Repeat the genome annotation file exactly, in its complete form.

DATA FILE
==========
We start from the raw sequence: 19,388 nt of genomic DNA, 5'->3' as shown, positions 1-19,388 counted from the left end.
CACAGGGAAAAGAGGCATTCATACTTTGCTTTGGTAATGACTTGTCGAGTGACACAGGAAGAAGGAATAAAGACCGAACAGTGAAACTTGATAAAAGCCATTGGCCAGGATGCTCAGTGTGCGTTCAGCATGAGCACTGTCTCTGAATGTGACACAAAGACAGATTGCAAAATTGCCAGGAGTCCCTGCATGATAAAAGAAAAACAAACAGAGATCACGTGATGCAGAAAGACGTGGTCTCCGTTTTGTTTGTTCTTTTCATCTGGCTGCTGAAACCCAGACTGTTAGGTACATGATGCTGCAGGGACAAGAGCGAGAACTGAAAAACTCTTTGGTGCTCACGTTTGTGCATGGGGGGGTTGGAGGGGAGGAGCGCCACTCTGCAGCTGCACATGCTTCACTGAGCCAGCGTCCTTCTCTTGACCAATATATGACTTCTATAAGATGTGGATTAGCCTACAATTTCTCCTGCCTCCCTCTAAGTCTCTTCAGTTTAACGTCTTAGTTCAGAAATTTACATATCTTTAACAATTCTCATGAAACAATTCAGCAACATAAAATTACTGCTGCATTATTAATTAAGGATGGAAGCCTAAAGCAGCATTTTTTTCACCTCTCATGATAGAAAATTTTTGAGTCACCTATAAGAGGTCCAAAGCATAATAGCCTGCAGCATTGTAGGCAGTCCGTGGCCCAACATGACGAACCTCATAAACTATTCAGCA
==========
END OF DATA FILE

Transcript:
We start from the raw sequence: 19,388 nt of genomic DNA, 5'->3' as shown, positions 1-19,388 counted from the left end.
CACAGGGAAAAGAGGCATTCATACTTTGCTTTGGTAATGACTTGTCGAGTGACACAGGAAGAAGGAATAAAGACCGAACAGTGAAACTTGATAAAAGCCATTGGCCAGGATGCTCAGTGTGCGTTCAGCATGAGCACTGTCTCTGAATGTGACACAAAGACAGATTGCAAAATTGCCAGGAGTCCCTGCATGATAAAAGAAAAACAAACAGAGATCACGTGATGCAGAAAGACGTGGTCTCCGTTTTGTTTGTTCTTTTCATCTGGCTGCTGAAACCCAGACTGTTAGGTACATGATGCTGCAGGGACAAGAGCGAGAACTGAAAAACTCTTTGGTGCTCACGTTTGTGCATGGGGGGGTTGGAGGGGAGGAGCGCCACTCTGCAGCTGCACATGCTTCACTGAGCCAGCGTCCTTCTCTTGACCAATATATGACTTCTATAAGATGTGGATTAGCCTACAATTTCTCCTGCCTCCCTCTAAGTCTCTTCAGTTTAACGTCTTAGTTCAGAAATTTACATATCTTTAACAATTCTCATGAAACAATTCAGCAACATAAAATTACTGCTGCATTATTAATTAAGGATGGAAGCCTAAAGCAGCATTTTTTTCACCTCTCATGATAGAAAATTTTTGAGTCACCTATAAGAGGTCCAAAGCATAATAGCCTGCAGCATTGTAGGCAGTCCGTGGCCCAACATGACGAACCTCATAAACTATTCAGCA